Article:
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Maersk Line to Face Miserable 2016

Maritime Activity Reports, Inc.

February 11, 2016

Nils Smedegaard Andersen, Group CEO. Photo: Maersk Group

Nils Smedegaard Andersen, Group CEO. Photo: Maersk Group

 In a video interview Group CEO of AP Møller-Maersk Nils S. Andersen comments on the 2015 full year result, low oil and freight rates, and the challenges and opportunities for the Maersk Group in these difficult markets.

He has warned that conditions for global trade are even worse than they were during the height of the 2008 financial crisis.
Maersk’s outlook for its container line this year is a result “significantly below” 2015, based on weak global growth forecasts of between 1% and 3%.
Andersen said his company was facing conditions significantly worse than the financial crisis after it plunged to a large net loss as global trade growth ground to a halt last year.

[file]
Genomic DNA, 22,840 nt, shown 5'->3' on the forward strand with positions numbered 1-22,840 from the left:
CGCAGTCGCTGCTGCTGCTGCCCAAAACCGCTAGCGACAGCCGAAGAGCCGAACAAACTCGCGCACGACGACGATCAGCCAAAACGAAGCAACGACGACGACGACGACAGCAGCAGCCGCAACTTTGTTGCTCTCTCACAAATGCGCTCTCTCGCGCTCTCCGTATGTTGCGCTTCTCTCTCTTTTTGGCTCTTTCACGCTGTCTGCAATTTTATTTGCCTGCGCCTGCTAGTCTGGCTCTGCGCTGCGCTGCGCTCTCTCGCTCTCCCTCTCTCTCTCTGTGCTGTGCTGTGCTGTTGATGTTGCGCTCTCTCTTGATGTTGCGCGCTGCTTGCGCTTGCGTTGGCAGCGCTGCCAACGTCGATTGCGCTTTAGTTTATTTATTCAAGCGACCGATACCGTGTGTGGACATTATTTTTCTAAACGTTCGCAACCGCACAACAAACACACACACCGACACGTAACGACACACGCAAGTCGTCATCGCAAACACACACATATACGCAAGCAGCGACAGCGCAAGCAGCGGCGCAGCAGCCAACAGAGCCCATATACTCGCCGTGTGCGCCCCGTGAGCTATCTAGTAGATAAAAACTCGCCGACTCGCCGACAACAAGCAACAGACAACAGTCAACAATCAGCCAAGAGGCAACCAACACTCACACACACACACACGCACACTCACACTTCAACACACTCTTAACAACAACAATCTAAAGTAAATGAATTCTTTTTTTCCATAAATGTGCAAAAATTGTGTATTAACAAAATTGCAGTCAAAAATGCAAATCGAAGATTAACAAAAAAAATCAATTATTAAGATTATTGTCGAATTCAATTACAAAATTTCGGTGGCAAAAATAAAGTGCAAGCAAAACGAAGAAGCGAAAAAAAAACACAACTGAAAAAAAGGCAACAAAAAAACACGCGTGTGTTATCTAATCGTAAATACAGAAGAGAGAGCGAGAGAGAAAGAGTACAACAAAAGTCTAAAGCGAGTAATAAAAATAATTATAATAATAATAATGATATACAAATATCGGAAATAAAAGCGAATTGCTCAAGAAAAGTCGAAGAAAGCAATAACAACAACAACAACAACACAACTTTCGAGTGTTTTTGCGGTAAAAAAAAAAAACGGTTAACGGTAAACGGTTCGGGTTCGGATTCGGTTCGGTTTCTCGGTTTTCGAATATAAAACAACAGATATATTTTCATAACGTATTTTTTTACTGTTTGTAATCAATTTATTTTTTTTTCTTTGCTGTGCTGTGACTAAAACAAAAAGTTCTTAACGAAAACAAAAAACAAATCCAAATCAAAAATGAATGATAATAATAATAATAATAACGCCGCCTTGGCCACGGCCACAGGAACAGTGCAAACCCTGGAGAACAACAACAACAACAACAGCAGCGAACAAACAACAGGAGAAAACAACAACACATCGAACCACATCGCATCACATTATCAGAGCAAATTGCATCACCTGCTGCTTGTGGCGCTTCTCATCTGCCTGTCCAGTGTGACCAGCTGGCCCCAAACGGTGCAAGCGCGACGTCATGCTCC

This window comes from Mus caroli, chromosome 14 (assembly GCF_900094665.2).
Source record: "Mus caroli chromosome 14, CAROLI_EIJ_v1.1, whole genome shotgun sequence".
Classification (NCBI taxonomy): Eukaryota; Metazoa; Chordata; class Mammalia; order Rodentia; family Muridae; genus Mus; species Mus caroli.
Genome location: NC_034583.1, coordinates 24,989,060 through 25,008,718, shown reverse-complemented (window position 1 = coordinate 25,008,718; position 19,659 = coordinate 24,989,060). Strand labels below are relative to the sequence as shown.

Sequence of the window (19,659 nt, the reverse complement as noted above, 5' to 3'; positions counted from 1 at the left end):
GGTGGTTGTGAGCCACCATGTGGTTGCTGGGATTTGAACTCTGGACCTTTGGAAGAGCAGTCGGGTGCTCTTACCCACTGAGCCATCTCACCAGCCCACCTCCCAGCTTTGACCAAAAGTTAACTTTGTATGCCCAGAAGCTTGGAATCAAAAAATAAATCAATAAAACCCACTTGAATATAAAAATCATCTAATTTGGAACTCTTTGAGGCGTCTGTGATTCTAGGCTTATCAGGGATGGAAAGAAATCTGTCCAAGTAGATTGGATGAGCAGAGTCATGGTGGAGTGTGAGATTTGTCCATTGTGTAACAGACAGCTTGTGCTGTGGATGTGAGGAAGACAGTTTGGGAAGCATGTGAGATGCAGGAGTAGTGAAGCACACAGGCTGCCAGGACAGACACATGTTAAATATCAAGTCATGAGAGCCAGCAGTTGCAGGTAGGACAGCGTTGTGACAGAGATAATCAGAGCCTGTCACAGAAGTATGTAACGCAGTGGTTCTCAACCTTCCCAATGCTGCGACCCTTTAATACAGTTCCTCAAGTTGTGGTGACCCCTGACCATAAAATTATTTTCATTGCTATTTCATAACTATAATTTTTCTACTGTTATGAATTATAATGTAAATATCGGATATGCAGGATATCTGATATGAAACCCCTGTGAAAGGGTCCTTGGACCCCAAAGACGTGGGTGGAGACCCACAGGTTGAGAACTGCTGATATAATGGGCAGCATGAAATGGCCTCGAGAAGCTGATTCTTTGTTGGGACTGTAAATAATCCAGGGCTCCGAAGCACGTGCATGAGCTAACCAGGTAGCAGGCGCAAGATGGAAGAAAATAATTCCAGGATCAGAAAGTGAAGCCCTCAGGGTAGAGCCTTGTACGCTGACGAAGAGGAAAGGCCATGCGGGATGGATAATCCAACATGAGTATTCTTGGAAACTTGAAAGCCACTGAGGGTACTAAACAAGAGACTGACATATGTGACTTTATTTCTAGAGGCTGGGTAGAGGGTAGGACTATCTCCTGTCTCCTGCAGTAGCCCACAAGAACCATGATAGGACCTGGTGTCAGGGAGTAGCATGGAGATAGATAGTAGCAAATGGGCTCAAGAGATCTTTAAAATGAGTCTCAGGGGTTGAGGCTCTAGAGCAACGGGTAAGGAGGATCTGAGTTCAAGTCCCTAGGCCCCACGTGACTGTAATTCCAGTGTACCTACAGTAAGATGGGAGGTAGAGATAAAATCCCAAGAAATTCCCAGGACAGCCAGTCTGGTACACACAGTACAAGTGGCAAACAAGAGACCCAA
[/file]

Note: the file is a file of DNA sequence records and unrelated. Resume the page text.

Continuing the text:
With the exception of North America, rates have plummeted on all of Maersk Line's routes, and this applies especially to the carrier's key services to and from Europe and Latin America.
“We call it the perfect storm for the group,” he said, describing the twin impact of plunging oil prices and container freight rates at all-time lows.
Maersk Line would maintain a flexible approach to access to tonnage, focusing on owned vessels and short-term charters. Should capacity need to be reduced, vessels on short-term charter could be redelivered to owners and old vessels owned by the company could be sold for scrap. Maersk Line plans to do both in the course of 2016. 
The state of the global shipping industry is pretty sorry, thanks to a cocktail of rock-bottom commodity prices, crazy market volatility across the world, and a slowdown in the Chinese economy.
Despite this, capacity in the container shipping industry increased 8 per cent in 2015 and Maersk, which still has 27 new ships on order, has cancelled its options to buy any more. 
Despite what looks like a grim situation for Maersk, and global shipping in general, Andersen struck a positive tone with the FT, saying: "We are very strongly placed not only to get through this period but benefit from it. We are quite enthusiastic about it."
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